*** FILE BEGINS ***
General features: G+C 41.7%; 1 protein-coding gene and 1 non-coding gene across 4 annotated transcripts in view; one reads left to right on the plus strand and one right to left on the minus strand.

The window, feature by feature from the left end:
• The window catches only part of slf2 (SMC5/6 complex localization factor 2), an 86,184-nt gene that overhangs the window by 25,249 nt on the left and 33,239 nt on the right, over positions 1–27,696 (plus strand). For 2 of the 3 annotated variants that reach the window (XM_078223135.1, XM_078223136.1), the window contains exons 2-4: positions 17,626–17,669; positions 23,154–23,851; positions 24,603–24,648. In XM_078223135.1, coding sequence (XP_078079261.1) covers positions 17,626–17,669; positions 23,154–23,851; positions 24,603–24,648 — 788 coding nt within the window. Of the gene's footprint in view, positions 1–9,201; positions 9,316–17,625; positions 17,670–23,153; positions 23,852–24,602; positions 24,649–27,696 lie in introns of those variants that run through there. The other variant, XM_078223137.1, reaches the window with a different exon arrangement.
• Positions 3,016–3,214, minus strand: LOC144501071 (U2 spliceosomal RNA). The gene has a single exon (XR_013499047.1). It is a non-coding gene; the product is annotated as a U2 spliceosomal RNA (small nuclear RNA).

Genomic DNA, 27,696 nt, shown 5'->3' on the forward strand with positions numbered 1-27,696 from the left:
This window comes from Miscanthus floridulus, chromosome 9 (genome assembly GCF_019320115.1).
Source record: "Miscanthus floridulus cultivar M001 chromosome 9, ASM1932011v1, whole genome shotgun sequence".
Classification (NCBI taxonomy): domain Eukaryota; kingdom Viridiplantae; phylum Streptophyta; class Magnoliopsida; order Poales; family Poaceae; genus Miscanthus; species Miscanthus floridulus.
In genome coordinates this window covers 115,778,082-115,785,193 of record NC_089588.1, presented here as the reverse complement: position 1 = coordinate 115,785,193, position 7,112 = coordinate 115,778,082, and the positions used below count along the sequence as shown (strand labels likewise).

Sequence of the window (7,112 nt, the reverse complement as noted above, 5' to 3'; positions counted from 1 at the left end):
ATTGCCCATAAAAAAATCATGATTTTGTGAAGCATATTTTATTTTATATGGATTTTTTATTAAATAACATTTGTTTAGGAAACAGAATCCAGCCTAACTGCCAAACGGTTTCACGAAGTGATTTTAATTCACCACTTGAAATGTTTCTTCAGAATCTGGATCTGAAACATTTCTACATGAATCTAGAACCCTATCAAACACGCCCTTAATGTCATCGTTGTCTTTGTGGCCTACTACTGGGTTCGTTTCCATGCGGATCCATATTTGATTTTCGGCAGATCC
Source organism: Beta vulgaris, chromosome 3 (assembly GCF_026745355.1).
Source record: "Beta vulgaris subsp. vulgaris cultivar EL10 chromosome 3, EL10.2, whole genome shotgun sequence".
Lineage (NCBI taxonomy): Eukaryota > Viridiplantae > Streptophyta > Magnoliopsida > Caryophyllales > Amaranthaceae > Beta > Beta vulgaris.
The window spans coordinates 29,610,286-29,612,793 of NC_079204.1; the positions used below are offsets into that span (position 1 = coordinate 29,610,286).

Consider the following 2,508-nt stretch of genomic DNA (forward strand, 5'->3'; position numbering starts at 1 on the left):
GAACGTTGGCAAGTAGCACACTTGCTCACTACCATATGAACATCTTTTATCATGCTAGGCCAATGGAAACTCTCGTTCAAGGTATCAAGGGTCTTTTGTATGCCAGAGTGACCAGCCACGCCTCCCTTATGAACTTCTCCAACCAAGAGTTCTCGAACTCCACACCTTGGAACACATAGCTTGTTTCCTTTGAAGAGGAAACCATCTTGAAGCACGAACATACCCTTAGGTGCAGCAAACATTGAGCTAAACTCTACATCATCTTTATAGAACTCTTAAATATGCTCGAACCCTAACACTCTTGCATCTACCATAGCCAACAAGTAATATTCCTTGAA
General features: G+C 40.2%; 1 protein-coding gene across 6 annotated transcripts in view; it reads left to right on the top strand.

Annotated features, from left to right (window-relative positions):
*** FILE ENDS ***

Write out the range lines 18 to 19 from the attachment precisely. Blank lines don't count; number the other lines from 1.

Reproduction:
General features: G+C 40.2%; 1 protein-coding gene across 6 annotated transcripts in view; it reads left to right on the top strand.

Annotated features, from left to right (window-relative positions):